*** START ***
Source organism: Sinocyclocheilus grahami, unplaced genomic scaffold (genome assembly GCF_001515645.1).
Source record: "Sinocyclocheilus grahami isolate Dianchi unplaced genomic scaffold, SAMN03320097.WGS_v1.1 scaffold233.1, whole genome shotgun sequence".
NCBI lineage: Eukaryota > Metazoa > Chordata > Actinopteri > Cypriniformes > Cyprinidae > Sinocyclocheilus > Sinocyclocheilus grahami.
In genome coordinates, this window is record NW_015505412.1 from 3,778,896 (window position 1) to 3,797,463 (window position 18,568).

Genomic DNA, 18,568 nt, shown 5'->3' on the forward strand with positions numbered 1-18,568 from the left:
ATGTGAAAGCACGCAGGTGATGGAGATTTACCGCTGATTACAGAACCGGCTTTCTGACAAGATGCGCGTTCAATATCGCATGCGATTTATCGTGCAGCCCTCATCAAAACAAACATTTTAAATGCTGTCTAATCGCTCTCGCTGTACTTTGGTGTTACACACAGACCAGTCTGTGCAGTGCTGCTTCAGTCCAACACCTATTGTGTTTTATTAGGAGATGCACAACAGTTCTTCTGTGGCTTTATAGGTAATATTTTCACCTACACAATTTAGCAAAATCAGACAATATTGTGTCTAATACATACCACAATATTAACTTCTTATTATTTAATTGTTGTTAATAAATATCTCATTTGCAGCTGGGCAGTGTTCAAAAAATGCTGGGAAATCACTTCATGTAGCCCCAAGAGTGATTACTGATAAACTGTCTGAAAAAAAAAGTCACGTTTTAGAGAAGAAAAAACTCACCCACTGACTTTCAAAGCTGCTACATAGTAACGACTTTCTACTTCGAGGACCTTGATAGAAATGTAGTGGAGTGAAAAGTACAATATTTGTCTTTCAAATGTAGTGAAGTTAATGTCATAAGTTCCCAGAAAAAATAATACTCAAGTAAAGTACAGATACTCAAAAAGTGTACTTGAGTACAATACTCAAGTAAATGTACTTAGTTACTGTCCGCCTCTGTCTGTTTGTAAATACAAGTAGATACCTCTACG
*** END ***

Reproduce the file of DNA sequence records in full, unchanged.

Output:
Source organism: Sinocyclocheilus grahami, unplaced genomic scaffold (genome assembly GCF_001515645.1).
Source record: "Sinocyclocheilus grahami isolate Dianchi unplaced genomic scaffold, SAMN03320097.WGS_v1.1 scaffold233.1, whole genome shotgun sequence".
NCBI lineage: Eukaryota > Metazoa > Chordata > Actinopteri > Cypriniformes > Cyprinidae > Sinocyclocheilus > Sinocyclocheilus grahami.
In genome coordinates, this window is record NW_015505412.1 from 3,778,896 (window position 1) to 3,797,463 (window position 18,568).

Genomic DNA, 18,568 nt, shown 5'->3' on the forward strand with positions numbered 1-18,568 from the left:
ATGTGAAAGCACGCAGGTGATGGAGATTTACCGCTGATTACAGAACCGGCTTTCTGACAAGATGCGCGTTCAATATCGCATGCGATTTATCGTGCAGCCCTCATCAAAACAAACATTTTAAATGCTGTCTAATCGCTCTCGCTGTACTTTGGTGTTACACACAGACCAGTCTGTGCAGTGCTGCTTCAGTCCAACACCTATTGTGTTTTATTAGGAGATGCACAACAGTTCTTCTGTGGCTTTATAGGTAATATTTTCACCTACACAATTTAGCAAAATCAGACAATATTGTGTCTAATACATACCACAATATTAACTTCTTATTATTTAATTGTTGTTAATAAATATCTCATTTGCAGCTGGGCAGTGTTCAAAAAATGCTGGGAAATCACTTCATGTAGCCCCAAGAGTGATTACTGATAAACTGTCTGAAAAAAAAAGTCACGTTTTAGAGAAGAAAAAACTCACCCACTGACTTTCAAAGCTGCTACATAGTAACGACTTTCTACTTCGAGGACCTTGATAGAAATGTAGTGGAGTGAAAAGTACAATATTTGTCTTTCAAATGTAGTGAAGTTAATGTCATAAGTTCCCAGAAAAAATAATACTCAAGTAAAGTACAGATACTCAAAAAGTGTACTTGAGTACAATACTCAAGTAAATGTACTTAGTTACTGTCCGCCTCTGTCTGTTTGTAAATACAAGTAGATACCTCTACG